What that meant became clear a month later, on April 23, when the ax fell. At a meeting in Edwards's office, Nyhuis was told that an organizational restructuring was underway, that her position was being eliminated, that no transfer was available, and that she was being offered three months' severance pay. Edwards tried to soften the blow, Nyhuis says. "He told me he was being transferred. He said there'd be no one there to protect me from Tom."
Nyhuis asked to speak to Bishop Anthony O'Connell but was refused. "His secretary said it wasn't a pastoral issue," Nyhuis says. The highest-ranking prelate to hear her out was Vicar General Seamus Murtagh, now interim director of the diocese following O'Connell's resignation over child abuse charges.
At that point, Nyhuis says, all she wanted was a letter of recommendation and the negatives of Tracy's allegedly indecent photos of her. (Pictures in the county's file are hardly lurid, showing her kneeling, fully clothed, skirt just a few inches above her knees.) Neither was provided. "He said he couldn't help me since he was 'only in an advisory position.'" Nyhuis says. "He stammered and squirmed and kept urging me to take the severance money." Nyhuis says Murtagh refused the letter of recommendation and referred to her as a "disgruntled employee."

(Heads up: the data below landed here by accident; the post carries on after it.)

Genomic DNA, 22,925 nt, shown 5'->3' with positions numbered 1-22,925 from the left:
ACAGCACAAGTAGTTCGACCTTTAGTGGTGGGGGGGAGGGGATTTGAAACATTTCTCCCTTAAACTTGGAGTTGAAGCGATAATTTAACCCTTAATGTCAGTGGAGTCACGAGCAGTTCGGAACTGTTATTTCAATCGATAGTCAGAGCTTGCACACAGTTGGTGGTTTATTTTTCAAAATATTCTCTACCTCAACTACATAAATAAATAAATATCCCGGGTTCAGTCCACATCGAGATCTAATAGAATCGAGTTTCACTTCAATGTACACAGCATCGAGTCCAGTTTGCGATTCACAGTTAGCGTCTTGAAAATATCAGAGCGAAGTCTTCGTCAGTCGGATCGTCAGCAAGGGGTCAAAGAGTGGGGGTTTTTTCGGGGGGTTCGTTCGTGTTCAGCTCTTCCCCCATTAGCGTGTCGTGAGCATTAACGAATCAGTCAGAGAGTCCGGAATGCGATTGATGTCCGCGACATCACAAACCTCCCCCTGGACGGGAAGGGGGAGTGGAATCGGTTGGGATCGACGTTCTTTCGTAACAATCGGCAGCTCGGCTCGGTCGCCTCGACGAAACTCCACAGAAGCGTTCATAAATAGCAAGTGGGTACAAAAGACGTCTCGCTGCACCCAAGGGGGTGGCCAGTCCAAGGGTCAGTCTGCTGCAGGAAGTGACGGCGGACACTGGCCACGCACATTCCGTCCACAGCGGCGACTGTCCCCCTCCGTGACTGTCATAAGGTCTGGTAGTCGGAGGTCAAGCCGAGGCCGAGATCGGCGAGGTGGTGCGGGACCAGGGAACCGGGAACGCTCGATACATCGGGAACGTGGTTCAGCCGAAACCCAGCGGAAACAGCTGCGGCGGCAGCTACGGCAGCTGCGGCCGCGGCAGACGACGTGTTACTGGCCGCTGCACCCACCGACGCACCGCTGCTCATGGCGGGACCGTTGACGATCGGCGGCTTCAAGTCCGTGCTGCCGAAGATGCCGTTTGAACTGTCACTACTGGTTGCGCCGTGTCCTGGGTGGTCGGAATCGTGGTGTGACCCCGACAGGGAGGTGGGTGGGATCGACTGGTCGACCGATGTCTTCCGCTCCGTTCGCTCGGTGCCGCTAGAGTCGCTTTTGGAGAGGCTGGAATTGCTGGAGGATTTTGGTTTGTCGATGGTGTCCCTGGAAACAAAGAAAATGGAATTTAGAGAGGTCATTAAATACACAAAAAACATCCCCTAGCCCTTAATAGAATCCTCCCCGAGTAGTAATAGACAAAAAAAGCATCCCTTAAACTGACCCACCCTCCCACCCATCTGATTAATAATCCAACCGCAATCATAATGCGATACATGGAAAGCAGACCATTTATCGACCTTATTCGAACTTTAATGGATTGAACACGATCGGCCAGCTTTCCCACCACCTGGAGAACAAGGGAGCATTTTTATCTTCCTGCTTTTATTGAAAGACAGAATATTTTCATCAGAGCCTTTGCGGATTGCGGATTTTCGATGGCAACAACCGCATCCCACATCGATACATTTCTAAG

The severance package that Nyhuis eventually received -- hand-delivered to her home April 28 -- required that Nyhuis sign a general release in exchange for swearing off any possibility of legal action related to her firing. She refused.
Like any other employer in Florida, the diocese is subject to the state's Civil Rights Act of 1992, which prohibits discrimination on the basis of gender. The act also prohibits retaliation for employee complaints about unequal treatment. In October 1999, in accordance with that act, Nyhuis filed discrimination charges against the diocese with the Florida Commission on Human Relations. Though the county investigated, the FCHR took no action within 180 days, which allows Nyhuis to file charges in both state and federal court. Her lawyer, West Palm Beach employment discrimination attorney Gordon Leech, says he intends to pursue the matter in both venues.
Diocese spokesperson Barbaro said it is church policy not to comment on pending litigation. Diocese attorney Brooks Ricca says it is the church's position that no sexual harassment took place. But Ricca also said the perception was hard to dispel "when you have these [child abuse] allegations against the larger body of the church."
Ann Marie Nyhuis says she still has faith. "I know my spirituality," she says. "I've found that. But I'm not in a hurry to join another church. I've been burned."